Reed remains unbeaten
Waldorf native aiming for title bout after latest victory
Although he fought on the undercard of super lightweight champion Terrence Crawford who prevailed in the main event, Mike “Yes Indeed” Reed remained undefeated with a unanimous decision victory over Robert “Red Hot” Frankel in a 10-round bout last Saturday evening at Pinnacle Bank Arena in Lincoln, Neb.
Reed (23-0 overall) has not only remained perfect in his career through this stage while fighting in the 140-pound weight class, he has won 11 fights by unanimous decision and the other 12 by knockout. His latest triumph marked the fourth time he won a unanimous decision without yielding a round to his opponent on any of the judges’ scorecards.
“Overall, I thought it was one of my most complete fights,” Reed said. “I thought I could have gone more for the body. I knew going in that Frankel was going to be a tough opponent. I heard he had plenty of endurance and was tough to knock out. He fought a commendable fight. But I was pleased with the way that I fought.”
Reed, 24, had maintained a very busy schedule through the first four years of his professional career which began with a four-round bout at Rosecroft Raceway in Prince George’s County, a venue known far more widely for unveiling talented athletes with four legs since 1949. He fought six times in 2013, six more times in 2014, five times in 2015 and four times last year.
But the Aug. 19 bout marked only Reed’s second fight of the current campaign and he is likely to have only one more bout later this fall or perhaps early winter. Reed’s three bouts in 2017 — assuming he has a third fight — will be the lowest total of his career. But that is largely by design since the duration of each bout has gradually gotten longer and the pool of competitive boxers in his weight class is getting smaller.
“I think Top Rank has something bigger planned for me for my last fight this year,” said Reed, who admitted he planned to take two weeks off from training. “They’ve done a great job scheduling fights for me. But now I think they want me to fight someone ranked. They haven’t said anything yet, but I really believe they have something big planned for me next. Maybe even a title eliminator.”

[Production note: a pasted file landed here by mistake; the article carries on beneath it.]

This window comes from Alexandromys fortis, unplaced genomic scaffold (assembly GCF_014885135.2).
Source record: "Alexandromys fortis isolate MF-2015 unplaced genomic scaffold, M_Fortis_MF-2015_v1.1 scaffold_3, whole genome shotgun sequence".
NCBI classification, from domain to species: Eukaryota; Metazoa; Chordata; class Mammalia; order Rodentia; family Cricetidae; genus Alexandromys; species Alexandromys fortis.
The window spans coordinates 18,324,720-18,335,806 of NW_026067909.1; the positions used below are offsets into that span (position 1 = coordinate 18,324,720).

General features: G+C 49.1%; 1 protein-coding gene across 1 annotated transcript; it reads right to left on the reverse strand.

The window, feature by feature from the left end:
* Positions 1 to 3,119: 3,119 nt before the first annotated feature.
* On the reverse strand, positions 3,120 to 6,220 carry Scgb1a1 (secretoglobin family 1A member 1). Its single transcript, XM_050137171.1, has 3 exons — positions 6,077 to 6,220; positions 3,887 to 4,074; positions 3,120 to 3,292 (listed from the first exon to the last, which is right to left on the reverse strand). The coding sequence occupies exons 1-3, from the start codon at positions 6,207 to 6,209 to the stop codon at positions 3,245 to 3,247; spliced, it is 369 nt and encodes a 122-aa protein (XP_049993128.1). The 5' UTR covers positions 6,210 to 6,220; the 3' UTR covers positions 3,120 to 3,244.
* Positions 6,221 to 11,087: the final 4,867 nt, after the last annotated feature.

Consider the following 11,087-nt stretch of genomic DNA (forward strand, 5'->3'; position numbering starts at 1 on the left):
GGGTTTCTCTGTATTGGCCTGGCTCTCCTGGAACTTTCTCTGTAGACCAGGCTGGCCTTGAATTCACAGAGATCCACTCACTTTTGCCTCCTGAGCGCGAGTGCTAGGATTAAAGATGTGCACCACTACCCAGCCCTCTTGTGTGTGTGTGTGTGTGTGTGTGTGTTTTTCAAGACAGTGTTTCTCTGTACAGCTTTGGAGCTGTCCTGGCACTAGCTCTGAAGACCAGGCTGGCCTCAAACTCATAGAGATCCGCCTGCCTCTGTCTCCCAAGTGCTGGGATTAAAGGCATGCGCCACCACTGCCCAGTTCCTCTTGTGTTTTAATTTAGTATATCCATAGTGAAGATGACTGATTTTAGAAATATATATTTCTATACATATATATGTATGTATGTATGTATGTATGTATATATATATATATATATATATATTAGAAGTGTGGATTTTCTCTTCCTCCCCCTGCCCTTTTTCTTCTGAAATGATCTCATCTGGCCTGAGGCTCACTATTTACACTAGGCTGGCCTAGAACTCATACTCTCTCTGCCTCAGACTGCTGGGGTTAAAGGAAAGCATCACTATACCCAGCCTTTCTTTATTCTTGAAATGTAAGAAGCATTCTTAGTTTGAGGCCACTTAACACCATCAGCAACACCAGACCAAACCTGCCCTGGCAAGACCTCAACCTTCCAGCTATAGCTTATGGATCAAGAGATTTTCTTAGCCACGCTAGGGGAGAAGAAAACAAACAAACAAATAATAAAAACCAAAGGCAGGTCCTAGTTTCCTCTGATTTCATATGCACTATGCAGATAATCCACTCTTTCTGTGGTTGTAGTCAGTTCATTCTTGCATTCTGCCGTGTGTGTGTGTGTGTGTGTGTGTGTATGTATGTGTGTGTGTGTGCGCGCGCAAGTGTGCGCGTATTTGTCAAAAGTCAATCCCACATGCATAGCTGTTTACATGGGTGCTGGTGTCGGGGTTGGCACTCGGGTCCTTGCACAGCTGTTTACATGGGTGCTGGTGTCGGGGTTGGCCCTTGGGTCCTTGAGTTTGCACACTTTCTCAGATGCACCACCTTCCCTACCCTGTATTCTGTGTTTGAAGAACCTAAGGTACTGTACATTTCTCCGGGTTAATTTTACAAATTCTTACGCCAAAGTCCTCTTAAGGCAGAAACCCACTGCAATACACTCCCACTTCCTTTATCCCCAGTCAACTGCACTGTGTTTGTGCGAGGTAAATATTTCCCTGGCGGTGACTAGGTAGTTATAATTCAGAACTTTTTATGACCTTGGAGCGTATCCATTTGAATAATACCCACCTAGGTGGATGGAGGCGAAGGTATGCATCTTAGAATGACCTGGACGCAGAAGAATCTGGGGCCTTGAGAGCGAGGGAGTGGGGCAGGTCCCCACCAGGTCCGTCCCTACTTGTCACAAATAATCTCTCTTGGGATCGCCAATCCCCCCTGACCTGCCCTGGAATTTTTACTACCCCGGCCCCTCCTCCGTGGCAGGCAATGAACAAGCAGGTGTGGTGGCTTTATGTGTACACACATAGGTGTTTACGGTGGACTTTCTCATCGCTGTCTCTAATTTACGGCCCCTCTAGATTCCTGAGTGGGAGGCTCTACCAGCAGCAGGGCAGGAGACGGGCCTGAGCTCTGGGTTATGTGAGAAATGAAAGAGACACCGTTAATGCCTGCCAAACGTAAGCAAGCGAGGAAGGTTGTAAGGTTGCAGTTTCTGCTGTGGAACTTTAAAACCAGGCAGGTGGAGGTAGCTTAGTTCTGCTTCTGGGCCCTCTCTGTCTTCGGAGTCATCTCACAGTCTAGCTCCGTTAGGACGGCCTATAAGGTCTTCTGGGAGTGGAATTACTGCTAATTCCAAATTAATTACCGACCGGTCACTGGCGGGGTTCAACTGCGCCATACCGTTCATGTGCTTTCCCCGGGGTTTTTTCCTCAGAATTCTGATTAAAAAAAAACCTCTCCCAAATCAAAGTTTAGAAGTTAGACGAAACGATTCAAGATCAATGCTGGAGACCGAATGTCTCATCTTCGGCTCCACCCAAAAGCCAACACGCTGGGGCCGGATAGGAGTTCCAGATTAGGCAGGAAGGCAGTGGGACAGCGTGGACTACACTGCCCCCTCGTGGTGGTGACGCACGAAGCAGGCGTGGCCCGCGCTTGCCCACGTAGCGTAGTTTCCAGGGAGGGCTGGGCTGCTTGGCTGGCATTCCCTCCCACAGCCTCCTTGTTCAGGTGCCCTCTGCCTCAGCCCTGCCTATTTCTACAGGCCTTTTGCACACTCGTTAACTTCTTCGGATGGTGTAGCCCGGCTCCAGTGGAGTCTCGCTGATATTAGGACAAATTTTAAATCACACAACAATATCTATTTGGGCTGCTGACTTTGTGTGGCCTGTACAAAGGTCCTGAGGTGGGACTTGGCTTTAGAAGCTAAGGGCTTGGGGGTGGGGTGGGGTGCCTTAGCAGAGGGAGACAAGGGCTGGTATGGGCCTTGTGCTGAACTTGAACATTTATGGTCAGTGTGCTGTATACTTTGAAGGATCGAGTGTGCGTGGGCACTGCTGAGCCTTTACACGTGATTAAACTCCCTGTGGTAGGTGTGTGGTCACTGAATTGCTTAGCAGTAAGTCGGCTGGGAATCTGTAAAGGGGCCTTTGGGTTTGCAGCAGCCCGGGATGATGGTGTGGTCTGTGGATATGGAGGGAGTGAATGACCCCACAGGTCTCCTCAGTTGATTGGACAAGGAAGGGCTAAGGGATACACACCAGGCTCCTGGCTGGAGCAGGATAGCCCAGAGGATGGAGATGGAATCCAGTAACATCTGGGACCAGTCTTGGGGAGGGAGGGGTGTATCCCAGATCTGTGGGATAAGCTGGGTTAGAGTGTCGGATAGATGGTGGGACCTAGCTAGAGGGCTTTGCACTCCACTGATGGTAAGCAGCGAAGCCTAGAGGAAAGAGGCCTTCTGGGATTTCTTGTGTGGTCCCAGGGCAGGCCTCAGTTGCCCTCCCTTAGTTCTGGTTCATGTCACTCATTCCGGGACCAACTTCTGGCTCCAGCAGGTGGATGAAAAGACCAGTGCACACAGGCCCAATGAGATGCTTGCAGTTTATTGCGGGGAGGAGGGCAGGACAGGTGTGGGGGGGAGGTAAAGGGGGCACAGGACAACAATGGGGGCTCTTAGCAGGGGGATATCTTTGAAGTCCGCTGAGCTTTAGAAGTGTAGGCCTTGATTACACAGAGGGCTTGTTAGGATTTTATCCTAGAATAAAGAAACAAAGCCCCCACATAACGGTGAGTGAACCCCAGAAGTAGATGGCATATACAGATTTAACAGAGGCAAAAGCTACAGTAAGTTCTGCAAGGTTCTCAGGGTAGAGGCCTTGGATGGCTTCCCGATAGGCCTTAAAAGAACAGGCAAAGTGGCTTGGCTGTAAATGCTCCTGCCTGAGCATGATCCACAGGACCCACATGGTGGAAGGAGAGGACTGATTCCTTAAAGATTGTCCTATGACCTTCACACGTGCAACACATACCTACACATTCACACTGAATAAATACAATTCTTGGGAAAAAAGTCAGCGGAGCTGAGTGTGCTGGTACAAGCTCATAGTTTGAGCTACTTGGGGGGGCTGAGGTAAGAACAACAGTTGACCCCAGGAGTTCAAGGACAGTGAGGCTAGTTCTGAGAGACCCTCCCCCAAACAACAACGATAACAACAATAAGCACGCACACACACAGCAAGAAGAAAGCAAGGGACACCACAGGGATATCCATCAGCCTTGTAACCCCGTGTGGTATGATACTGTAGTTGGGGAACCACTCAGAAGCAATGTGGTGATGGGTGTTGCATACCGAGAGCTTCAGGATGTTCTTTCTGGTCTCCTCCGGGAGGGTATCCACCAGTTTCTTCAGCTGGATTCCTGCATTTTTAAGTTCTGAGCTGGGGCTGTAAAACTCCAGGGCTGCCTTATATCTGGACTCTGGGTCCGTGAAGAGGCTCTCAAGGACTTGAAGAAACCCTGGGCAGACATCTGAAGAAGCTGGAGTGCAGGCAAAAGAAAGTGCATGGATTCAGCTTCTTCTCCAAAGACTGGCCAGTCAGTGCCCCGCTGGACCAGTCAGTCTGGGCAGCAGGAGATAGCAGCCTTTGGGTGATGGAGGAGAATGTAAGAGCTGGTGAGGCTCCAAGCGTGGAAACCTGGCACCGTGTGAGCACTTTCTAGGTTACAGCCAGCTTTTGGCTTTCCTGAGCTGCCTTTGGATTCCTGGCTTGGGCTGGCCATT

Reed, who won five of his first six fights by knockout, has won his last three bouts by unanimous decision and, according to the judges’ three scorecards for those matches, has only lost a grand sum of two rounds in those bouts. In fact, other than a Nov. 29, 2014 bout against Oscar Valenzuela, a unanimous decision in which he won only five of eight rounds on two judges cards, Reed has yet to yield more than one round to any foe.
“A lot of the credit goes to my father and my trainer [Michael “Buck” Pinson],” Reed said. “When I was scheduled for those six-round fights, he was training me for eight rounds. When I started fighting eight rounds, he was training me for 10 and now that I’m fighting nothing but 10-round fights from here on out he’s been training me for 12 rounds. My stamina and endurance is always going to be there.”
Reed had a chance to watch Crawford retain his title later on the same card and the Waldorf native gained an immediate appreciation for a fighter that is widely considered the best pound-for-pound boxer in the land.
“Crawford is amazing,” Reed said. “He’s so impressive to watch the way he works an opponent. I’ve seen him fight in person a few times now and I always find something that I can learn from him.”
Waldorf native Mike “Yes Indeed” Reed, left, remained undefeated in his professional boxing career (23-0) with a unanimous 10-round decision victory over Robert “Red Hot” Frankel in their 140-pound bout at Pinnacle Bank Arena in Lincoln, Neb., last Saturday night.
Waldorf native Mike “Yes Indeed” Reed, left, remained undefeated (23-0) in his professional boxing career with a unanimous, 10-round decision victory over Robert “Red Hot” Frankel last Saturday night at the Pinnacle Bank Arena in Lincoln, Neb.